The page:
Evenings along busy Tremont Street in Boston's thriving Theater District, motorists and pedestrians passing by the backstage service entryway known as Allen's Alley are treated — if at times only fleetingly — to one of the most entertaining shows being staged in the district, and it doesn't cost a dime. At the end of the alley, a computer-choreographed collage of colored light floods the smoke vestibule in the 11-story glass stairwell of the new Tufte Performance and Production Center.
Not many performance facilities have their marquee tucked away in an alley. But the Tufte Center, completed last September to house Emerson College's theater and television disciplines, is no typical performance facility. The spellbinding LED "color blast" lightshow, developed by locally based lighting designer Color Kinetics, is but one of many lively elements to this vibrant yet secluded building.
It took an imaginative mind and a leap of faith to envision that such a facility could one day occupy the exceedingly tight site that it does. Buried in the middle of a block in the heart of what not long ago was known as Boston's Combat Zone, the 80,000-sf building is shoehorned into a 7,000-sf footprint, abutting buildings on three sides and separated from buildings on the fourth side by the 18-foot-wide, 250-foot-long Allen's Alley, which is its only direct access.
But a new building is exactly what Rob Silverman, Emerson's VP for administration and finance, had in mind the day in 1996 when he brought representatives from Boston-based Elkus/Manfredi Architects to the gritty site, which contained a few dumpsters and was being used as an illegal parking lot. The State Transportation Building abuts the site (which is owned by the Commonwealth of Massachusetts) on the south and west sides. The beaux arts Cutler Majestic Theatre, built in 1903 and purchased by Emerson in 1983, was using the east side of the lot to park dressing room trailers.
This "Mary Poppins world of rooftops and alleyways" made the project "the ultimate infill site," according to Elkus/Manfredi principal Howard Elkus, FAIA. With "no address and no exterior exposure," there seemed to be "no conceivable use for the site," he says. "It was a most adverse environment for any traditional use."
Dreaming big, Emerson's Silverman got permission from the state legislature to build a performance facility on the site. "Somehow, Rob Silverman was able to visualize a building in this tiny tucked-away odd plot of land," says David Rosen, the college's associate VP of public affairs.
But the site still had no access other than the service alley. Intrigued by the project, yet unsure of its constructability, the Elkus/Manfredi design team pursued a tunnel scenario involving another building owned by Emerson at the mouth of Allen's Alley across from the Majestic. But the scenario seemed "unlikely," says Silverman.
The missing piece was added in late 1998 with Emerson's purchase of the Walker Building, which abuts the Tufte site at the end of Allen's Alley, where the colorfully lit stairwell now rises. Acquiring the Walker Building, which now houses the college's broadcast journalism department, was "the key to making the project work," says Silverman. "We were able to figure out a way to provide pedestrian access to the Tufte through the Walker Building, which has much more attractive access than would have been possible if we were restricted to Allen's Alley."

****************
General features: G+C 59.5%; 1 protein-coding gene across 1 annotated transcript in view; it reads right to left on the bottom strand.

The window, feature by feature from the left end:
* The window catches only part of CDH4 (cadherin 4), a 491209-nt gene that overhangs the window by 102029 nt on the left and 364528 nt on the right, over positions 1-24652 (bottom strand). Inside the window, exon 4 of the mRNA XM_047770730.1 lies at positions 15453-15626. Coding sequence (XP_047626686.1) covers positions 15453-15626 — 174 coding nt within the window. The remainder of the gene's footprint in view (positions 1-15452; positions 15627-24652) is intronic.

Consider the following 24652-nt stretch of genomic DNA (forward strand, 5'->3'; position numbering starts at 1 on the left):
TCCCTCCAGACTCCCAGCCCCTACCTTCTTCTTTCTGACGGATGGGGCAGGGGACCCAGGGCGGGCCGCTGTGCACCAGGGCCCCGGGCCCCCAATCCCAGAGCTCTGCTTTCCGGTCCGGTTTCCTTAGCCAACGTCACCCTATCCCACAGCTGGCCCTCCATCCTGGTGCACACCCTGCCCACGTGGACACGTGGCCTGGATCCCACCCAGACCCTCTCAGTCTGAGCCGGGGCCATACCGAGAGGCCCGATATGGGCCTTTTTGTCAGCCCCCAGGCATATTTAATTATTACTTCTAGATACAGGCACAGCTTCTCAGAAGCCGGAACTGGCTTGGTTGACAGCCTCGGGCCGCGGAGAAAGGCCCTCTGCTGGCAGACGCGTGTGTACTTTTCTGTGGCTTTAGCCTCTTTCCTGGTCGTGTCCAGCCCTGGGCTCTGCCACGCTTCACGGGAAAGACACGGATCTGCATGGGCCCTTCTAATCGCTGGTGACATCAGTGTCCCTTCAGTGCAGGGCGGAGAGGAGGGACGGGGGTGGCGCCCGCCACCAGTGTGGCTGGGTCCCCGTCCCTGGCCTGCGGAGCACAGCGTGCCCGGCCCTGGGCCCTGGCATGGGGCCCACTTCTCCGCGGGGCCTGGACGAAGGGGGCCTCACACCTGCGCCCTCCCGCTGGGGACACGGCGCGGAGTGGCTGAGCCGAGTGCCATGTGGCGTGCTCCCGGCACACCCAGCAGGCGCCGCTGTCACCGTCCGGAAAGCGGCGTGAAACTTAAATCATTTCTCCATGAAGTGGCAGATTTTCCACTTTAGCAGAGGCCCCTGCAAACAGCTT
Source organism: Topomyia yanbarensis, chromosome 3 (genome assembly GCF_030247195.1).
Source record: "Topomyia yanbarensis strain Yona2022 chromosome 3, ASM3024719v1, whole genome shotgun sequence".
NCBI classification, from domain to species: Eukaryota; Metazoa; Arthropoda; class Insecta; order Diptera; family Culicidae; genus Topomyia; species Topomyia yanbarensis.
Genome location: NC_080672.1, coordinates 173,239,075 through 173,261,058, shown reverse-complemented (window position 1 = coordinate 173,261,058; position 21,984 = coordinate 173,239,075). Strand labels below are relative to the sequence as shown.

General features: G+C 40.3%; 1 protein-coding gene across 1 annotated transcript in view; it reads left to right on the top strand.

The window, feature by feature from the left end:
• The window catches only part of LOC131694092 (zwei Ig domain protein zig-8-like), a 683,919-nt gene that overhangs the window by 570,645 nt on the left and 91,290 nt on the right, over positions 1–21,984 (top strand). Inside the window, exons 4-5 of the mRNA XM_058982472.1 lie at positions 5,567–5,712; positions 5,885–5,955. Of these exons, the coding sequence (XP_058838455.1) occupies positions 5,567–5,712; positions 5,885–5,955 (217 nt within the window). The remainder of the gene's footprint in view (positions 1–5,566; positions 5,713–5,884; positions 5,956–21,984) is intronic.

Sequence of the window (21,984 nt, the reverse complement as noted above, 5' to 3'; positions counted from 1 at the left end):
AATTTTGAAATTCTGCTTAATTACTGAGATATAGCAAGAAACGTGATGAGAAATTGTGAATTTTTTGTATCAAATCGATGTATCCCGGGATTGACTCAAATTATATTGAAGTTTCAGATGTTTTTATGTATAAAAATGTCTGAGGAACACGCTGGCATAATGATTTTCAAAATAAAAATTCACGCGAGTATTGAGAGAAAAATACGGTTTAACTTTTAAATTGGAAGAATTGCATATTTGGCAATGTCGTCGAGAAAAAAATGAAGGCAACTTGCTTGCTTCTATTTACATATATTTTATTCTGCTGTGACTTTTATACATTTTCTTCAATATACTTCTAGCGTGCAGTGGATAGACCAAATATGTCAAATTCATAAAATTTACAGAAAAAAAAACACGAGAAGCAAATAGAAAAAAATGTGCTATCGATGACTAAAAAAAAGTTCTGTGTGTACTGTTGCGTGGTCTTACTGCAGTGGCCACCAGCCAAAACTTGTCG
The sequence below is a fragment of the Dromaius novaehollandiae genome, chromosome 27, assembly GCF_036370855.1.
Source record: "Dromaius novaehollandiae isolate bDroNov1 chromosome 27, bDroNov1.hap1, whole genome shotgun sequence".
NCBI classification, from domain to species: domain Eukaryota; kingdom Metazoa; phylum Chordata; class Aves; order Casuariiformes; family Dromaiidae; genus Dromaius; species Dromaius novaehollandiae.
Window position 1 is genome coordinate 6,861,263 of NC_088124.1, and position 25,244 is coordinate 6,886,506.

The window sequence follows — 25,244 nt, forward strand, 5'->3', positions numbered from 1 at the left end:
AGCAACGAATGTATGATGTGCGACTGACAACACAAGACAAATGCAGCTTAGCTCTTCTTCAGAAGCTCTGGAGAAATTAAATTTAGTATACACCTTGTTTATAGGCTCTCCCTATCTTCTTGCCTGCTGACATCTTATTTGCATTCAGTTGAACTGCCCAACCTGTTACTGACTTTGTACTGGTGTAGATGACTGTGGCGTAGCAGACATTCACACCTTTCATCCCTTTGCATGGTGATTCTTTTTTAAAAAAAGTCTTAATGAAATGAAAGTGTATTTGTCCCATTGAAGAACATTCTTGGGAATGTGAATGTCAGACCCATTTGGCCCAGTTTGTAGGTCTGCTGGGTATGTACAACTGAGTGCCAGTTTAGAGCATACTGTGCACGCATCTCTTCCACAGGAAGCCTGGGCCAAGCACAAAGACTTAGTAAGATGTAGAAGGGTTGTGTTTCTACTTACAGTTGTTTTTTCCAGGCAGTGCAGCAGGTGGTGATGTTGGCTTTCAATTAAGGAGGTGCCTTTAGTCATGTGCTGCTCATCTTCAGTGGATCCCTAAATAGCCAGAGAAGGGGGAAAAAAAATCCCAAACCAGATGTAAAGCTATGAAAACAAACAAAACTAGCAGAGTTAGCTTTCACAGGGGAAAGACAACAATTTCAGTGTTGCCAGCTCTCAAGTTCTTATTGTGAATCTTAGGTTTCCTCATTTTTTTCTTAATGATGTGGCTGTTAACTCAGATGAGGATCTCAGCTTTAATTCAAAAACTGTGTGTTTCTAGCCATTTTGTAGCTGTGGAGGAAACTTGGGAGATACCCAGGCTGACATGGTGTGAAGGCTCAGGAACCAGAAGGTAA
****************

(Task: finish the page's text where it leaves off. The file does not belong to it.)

Beaming from an alleyway in the heart of Boston’s Theater District, a zipper of light in the stairwell of the Tufte Performance and Production Center puts on a show for passing pedestrians and motorists.
Ironically, the Walker Building's main access is via another alleyway, the brick-paved Boylston Place, which extends from Boylston Street and the Boston Common. "When you arrive at the Tufte through the Boylston Place entrance, you do so without ever having seen the building," says Elkus/Manfredi VP Robert Koup, AIA.
To make the $31.5 million project happen, Emerson turned to mostly local companies, many of which were already working on the restoration of the Majestic Theatre next door. In addition to Elkus/Manfredi, locally based Lee Kennedy Co. was in enlisted as the project's construction manager and general contractor, with LeMessurier Consultants as structural engineer and Cosentini Associates as the mechanical/electrical consultant. The only newcomer to the Building Team was New York-based theater consultant Auerbach Pollock Friedlander.
Setting the stageThe exceedingly tight site demanded an intense and lengthy planning and preconstruction phase to work out complicated logistics and secure permitting, which involved both the city and the state, because the property was state land and abutted the State Transportation Building.
"The amount of planning and coordination was well above average," says Silverman. "It's definitely not a cookie-cutter building. There's nothing off the shelf about Tufte. Nothing."
Lee Kennedy was brought in early during the preconstruction phase to address pricing issues, conduct extensive surveys of the site and neighboring buildings, establish the building footprint, and confirm elevations. One of the many surprises they uncovered was that the old granite foundation of the Walker Building protruded farther than expected, which caused some revision of foundation schemes, says Chris Pennie, Lee Kennedy's general superintendent. They also unearthed a hidden pedestrian tunnel, part of the old subway system, beneath Allen's Alley. As a result, the alley had to be reconstructed because the tunnel was undermining its stability.
Lee Kennedy's input was "critical from the outset," says Koup. The building's lightweight honeycomb core metal panel exterior skin was selected as much for its cost and construction benefits as for its fresh, contemporary aesthetic, which serves as a neutral companion piece for the surrounding buildings. With no staging area available on or around the site, masonry was found to be cost prohibitive. Weighing only a pound per square foot, the metal panels could be erected using a swing-staging technique or by bringing them up through the building.
Ordinarily, construction of an 11-story building would not require a tower crane with a 230-foot boom radius, but the project's tight fit made it necessary to erect such a tower crane to pick steel and conduct concrete bucket pours. To keep the alley open to serve the surrounding buildings, the crane had to be erected within the building footprint, in the space eventually occupied by the stairwell. Even setting up the tower crane proved a challenge. LeMessurier designed a thicker than usual concrete mat to support the crane. To erect the crane, two service cranes were required, but only one fit into the alley.